City Manager Steve Carpenter can retire in peace.
Harker Heights City Council members hired his successor, David Mitchell, Tuesday.
After a recommendation from Carpenter and several closed-session workshop meetings, the council unanimously voted Tuesday to hire Mitchell following a 1½-hour interview.
Mitchell, 41, is no stranger to Harker Heights. He served the city in a number of capacities from 2004 to 2009, including director of planning and development and assistant to Carpenter.
Mitchell will take over the reins Jan. 2 with an annual salary of $120,000.
Carpenter, 66, announced his retirement and Sept. 9, giving his 90-day notice.
After 40 years of working in municipal government, including the Heights city manager’s job since 1994, Carpenter will step down at the end of December.
“The city is getting a young, super bright, potential star city manager,” Carpenter said about his successor. “He is at a point in his career where he is getting into his prime. He is young, but experienced. We are very lucky to get someone of that caliber who wants to come here and hopefully stay for a while.”
Earlier this month Mayor Mike Aycock said the council was not in a “big hurry to find someone” and they were going about the search “in a slow and methodical way” to ensure they picked “the right person for the job.”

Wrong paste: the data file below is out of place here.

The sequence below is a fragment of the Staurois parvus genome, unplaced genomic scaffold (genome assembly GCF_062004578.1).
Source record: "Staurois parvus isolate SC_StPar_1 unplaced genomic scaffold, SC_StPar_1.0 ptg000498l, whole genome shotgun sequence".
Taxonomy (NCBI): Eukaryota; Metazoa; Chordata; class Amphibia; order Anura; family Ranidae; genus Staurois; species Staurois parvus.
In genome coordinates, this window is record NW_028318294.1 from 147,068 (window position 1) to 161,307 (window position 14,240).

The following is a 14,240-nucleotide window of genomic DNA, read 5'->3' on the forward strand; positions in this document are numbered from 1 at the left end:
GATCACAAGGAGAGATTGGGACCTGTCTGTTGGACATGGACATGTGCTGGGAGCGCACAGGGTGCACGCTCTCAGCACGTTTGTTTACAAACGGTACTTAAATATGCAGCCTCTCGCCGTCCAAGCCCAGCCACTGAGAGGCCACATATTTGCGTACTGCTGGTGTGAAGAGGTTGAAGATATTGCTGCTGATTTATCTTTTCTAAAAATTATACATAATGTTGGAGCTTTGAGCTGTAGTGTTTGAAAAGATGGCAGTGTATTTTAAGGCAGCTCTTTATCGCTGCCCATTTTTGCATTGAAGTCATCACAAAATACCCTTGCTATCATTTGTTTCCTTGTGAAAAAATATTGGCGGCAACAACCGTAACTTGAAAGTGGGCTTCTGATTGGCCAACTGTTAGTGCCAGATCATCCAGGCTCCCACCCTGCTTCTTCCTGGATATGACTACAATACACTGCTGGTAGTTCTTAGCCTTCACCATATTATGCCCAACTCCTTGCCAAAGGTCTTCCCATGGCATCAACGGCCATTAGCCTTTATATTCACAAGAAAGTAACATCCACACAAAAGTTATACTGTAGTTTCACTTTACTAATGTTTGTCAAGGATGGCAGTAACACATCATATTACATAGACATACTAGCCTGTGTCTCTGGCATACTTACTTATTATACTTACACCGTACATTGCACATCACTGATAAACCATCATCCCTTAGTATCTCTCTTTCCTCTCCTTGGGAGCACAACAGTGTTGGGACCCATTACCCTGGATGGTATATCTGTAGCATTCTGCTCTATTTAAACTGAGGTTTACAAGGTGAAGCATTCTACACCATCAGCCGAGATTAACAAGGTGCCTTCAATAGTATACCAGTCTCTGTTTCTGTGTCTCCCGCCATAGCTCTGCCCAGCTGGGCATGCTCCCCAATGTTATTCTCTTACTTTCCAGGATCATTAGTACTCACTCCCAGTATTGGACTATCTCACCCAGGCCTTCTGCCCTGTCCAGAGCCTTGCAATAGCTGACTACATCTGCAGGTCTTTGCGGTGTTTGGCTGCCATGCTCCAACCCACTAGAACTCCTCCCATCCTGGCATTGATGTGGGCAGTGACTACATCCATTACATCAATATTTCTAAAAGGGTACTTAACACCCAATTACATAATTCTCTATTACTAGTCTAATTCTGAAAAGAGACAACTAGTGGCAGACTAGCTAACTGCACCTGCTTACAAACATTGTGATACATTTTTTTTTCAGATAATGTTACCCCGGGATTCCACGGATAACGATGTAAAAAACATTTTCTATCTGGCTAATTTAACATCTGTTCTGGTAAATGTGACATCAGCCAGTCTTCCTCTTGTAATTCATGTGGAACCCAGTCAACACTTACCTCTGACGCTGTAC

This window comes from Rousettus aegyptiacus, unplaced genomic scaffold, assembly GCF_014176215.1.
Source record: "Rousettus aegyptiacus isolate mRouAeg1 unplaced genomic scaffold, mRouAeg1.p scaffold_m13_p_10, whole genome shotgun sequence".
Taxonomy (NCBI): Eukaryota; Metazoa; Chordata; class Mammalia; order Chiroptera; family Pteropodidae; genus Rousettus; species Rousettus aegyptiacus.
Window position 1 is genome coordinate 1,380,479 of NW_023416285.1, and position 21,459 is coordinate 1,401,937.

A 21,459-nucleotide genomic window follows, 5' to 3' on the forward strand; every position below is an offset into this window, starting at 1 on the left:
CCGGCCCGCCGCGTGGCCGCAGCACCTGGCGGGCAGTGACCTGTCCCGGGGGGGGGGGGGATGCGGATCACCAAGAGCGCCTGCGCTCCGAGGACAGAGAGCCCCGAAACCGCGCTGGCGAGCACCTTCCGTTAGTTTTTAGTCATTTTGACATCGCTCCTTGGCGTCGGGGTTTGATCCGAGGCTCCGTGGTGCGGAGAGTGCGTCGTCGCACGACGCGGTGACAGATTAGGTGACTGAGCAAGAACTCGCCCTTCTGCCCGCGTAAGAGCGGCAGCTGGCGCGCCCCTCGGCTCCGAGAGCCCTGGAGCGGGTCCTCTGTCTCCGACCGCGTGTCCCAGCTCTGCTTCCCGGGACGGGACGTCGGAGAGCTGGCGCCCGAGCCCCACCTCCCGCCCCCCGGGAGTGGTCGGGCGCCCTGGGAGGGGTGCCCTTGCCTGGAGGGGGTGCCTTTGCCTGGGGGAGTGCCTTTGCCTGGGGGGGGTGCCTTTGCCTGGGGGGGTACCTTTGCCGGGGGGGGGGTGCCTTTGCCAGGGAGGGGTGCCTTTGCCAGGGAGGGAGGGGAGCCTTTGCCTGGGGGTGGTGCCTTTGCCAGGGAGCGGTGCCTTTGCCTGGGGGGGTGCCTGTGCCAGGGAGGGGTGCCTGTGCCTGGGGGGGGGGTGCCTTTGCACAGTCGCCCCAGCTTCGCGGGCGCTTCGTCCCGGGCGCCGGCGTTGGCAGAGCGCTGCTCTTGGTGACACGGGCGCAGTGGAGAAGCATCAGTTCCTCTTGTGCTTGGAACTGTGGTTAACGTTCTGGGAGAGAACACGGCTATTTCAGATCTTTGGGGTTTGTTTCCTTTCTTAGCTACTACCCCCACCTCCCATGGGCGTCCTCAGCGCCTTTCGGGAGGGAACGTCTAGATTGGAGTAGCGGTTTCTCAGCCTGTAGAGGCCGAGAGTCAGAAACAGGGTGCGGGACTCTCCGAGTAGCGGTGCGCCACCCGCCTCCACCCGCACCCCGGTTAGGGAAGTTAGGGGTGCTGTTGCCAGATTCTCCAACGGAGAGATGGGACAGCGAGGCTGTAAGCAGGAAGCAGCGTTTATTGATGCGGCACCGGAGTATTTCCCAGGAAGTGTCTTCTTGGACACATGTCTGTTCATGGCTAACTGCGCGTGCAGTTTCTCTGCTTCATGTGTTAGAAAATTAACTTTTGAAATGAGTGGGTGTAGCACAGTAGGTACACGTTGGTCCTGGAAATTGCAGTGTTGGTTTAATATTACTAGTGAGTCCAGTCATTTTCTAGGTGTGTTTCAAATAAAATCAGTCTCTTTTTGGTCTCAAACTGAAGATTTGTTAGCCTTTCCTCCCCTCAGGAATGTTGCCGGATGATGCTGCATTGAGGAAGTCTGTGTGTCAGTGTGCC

“When he worked for the city he did a lot of great things and he never really left our radar,” Aycock said. “He gained a lot of experience working in Hutto, and even though he is young, he is at the prime of his career and he will bring good energy and young blood into the city.”
Mitchell was the only applicant interviewed by the city, said Patty Brunson, assistant city manager.
After he left Heights in 2009, Mitchell went to work with the city of Hutto and is currently serving as Hutto’s city manager, a position he has held since April 2012.
Mitchell has a master’s degree in public administration from the University of Texas at Arlington and a bachelor’s degree from Auburn University.
“There is no doubt in my mind that he is going to take the city and improve on what’s been done and make it better,” Carpenter said. “He knows a lot about the culture and the organization and we are very fortunate to have him back in Harker Heights.”